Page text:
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Is there an easy way to isolate a session of bash so that only essential variables (HOME, USER, DISPLAY, etc.) are preserved? (essential in that many programs fail if HOME, DISPLAY, TERM, SHELL, etc. are not set). Namely, does anyone know where these are set?

I had tried adding the line test -n "${NO_ALIASES+D}" && return 0 to my ~/.bash_aliases (I didn't do anything additional in ~/.bashrc) so a pristine ~/.bashrc would be sourced if I did

env -i NO_ALIASES=1 bash

but those variables were still missing.

I also tried source /etc/profile too in the isolated shell, but to no avail.

The one that does work is a manual pass-through:

share|improve this question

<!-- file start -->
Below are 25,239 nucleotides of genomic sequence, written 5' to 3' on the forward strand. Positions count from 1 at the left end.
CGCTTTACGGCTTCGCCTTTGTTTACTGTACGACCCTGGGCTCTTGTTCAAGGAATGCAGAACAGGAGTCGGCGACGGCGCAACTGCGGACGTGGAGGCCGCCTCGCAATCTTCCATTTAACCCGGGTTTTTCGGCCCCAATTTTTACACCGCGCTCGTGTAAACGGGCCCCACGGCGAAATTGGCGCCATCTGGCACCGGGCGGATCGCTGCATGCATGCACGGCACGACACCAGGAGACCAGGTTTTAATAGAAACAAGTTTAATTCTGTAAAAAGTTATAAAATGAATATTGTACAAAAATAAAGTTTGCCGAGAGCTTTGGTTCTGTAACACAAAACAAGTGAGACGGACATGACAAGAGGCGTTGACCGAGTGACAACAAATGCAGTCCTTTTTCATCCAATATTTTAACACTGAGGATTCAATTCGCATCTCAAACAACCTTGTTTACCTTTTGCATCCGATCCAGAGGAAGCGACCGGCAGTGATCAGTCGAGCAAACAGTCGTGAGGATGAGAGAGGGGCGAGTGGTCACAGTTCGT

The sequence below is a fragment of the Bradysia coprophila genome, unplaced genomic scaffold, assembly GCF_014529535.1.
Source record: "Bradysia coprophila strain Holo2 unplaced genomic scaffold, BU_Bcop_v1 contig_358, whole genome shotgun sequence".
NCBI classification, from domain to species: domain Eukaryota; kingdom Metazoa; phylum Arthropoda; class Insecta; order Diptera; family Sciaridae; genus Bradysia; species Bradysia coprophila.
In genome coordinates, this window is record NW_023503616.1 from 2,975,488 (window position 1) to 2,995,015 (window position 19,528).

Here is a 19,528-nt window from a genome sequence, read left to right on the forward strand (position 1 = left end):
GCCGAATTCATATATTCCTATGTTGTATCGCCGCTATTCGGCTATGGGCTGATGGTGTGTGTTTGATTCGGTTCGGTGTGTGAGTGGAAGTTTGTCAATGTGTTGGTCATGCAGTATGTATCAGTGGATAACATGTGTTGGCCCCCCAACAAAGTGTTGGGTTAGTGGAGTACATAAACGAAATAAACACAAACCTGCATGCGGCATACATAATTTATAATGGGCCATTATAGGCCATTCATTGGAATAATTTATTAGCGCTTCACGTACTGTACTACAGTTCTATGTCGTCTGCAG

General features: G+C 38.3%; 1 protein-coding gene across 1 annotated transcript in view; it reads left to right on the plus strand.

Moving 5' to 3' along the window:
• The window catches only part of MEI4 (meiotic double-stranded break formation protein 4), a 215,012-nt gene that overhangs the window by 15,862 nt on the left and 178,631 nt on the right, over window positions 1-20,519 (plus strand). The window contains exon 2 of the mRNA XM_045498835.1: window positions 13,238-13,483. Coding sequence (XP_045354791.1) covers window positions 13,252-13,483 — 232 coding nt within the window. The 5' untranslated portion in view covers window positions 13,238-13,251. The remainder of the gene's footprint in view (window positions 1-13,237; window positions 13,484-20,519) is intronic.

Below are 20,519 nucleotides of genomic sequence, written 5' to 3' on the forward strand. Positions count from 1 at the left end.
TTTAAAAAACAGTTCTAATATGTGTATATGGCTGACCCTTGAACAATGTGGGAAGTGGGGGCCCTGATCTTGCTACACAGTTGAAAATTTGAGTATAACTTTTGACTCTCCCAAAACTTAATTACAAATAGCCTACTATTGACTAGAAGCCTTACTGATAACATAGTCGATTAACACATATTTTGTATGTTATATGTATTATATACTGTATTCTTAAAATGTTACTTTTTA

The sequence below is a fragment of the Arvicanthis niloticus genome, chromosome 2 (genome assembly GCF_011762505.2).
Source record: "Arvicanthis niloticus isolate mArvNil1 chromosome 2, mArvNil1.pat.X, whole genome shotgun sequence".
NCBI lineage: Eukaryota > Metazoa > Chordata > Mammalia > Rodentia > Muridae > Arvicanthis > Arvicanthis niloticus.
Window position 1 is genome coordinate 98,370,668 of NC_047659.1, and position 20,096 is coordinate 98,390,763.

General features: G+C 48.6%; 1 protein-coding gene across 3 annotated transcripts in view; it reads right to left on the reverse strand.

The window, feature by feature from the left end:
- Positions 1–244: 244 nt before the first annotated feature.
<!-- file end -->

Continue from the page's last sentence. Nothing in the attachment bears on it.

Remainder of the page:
What exactly do you want to do? Why do you need this? Which variables do you not want? – terdon Feb 9 '14 at 18:16
I want to work within the same user account but with the minimal set of environment variables, without having to manually switch around my environment itself. I am working with ROS's catkin build system, which is an awesome tool (for doing stuff like cohesive workspaces and multiple builds, chaining workspace dependencies, path management). Within this system and ROS itself, there are a ton of environment variables, a lot of which are appended to, and some that may not go away by re-sourcing the setup files. I would like to reproduce results by isolating the env. – eacousineau Feb 9 '14 at 22:50

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